A new discovery was also the folksy Devon Sproule, who was at the Cambridge Folk Festival this year. And she rockz. (On an entirely unrelated note, I also think her name is rather cool). Speaking of names, Fuck Buttons is possibly my new favourite name for a band ever. The best electronica album I heard was probably Lindstrom, well, it's one of the most listened to. While Hercules & Love Affair are still ridiculously far too unknown in the UK.

I enjoyed the new Sigur Ros album, but it does kind of merge into their last record somewhat. But I've just plonked (technical term) them into the list on reflection. Their film from 2007 Heima, was amazing though and definitely worth watching for not only some fantastic live performances but for some quite breathtaking cinemaphotography of Iceland.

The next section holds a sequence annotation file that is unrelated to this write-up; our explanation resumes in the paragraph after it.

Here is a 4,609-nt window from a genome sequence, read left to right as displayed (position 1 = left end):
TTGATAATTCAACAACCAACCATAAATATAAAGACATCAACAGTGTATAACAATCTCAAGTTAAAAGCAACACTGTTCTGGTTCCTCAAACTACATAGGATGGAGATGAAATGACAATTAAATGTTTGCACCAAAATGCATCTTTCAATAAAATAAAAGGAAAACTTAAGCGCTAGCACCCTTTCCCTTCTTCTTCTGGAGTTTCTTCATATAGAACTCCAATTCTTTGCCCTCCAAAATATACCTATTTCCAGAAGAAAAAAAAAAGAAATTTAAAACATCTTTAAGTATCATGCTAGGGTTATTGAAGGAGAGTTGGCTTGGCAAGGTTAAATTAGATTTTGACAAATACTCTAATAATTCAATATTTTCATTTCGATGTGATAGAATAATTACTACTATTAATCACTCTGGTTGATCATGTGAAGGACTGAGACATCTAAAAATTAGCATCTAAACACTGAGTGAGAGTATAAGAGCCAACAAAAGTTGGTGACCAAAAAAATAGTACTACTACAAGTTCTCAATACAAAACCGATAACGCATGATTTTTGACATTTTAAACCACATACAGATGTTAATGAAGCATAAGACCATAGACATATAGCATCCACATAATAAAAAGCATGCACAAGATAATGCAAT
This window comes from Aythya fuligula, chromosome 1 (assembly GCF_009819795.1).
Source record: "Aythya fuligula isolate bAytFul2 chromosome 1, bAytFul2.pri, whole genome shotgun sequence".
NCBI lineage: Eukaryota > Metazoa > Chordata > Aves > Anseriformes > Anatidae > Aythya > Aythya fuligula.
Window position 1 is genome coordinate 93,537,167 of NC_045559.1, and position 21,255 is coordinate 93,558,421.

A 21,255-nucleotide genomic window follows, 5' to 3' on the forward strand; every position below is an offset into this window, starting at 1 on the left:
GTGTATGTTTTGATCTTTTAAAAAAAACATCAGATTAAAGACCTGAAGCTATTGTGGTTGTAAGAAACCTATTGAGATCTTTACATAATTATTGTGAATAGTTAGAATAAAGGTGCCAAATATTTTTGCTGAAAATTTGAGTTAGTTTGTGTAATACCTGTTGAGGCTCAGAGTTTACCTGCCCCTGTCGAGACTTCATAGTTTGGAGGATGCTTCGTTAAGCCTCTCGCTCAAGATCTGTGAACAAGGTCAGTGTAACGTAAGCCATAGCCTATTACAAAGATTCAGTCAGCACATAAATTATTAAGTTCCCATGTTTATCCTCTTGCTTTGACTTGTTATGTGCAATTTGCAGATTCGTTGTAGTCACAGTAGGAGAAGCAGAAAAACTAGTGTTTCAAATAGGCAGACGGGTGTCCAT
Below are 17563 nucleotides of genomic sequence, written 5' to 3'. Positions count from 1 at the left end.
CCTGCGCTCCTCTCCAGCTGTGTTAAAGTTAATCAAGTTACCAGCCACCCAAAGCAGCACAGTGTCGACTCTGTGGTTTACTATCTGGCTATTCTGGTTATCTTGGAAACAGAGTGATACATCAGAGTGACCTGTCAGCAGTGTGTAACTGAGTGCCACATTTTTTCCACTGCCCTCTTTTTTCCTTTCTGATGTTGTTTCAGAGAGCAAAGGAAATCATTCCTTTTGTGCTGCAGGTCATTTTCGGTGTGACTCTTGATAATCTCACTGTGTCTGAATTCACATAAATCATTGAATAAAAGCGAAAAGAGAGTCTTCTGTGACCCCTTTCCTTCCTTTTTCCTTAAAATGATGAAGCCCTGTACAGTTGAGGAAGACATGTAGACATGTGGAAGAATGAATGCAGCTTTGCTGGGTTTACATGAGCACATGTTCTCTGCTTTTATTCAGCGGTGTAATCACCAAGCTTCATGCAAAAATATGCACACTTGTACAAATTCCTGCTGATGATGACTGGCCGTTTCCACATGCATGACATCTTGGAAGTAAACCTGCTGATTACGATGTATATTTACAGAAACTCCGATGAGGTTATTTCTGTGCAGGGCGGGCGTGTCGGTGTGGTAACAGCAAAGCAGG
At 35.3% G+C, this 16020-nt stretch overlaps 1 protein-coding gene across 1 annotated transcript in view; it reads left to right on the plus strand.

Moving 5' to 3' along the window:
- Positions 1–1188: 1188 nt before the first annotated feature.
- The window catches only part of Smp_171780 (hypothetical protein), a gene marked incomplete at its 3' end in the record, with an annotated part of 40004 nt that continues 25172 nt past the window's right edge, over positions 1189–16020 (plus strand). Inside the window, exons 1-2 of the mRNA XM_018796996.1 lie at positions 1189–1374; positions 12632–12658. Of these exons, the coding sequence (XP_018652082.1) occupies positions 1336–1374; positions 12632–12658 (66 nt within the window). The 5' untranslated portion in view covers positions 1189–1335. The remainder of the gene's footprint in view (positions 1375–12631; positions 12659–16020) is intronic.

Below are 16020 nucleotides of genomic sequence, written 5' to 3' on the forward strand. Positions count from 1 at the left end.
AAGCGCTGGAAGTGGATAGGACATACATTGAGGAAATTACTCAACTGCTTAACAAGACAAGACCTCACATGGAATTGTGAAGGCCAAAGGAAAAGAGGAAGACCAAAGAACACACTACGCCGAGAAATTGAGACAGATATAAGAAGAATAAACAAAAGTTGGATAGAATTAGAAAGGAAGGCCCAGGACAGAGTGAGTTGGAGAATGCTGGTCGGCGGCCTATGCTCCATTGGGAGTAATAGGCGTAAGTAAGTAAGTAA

I beg to the musical Gods that 2009 will bring a brand new Kate Bush album.

Wednesday, 10 December 2008

Walking on Tightropes

Sometimes I feel I am pretty much walking a tightrope. Every day. There's a Rufus Wainwright song, Cigarettes and Chocolate Milk where Rufus sings about lessons for walking on tightropes. He's not wrong.

And then today, I actually see someone walking a tightrope. For real. And playing the violin (quite nicely) at the same time. In fairness, this is one impressive talent. This man needs fame and fortune from Britain's Got Talent. Move aside Paul Potts, a singing embryo and a Hitler impersonator playing the spoons whilst painting a replica of the Sisteenth Chapel ceiling.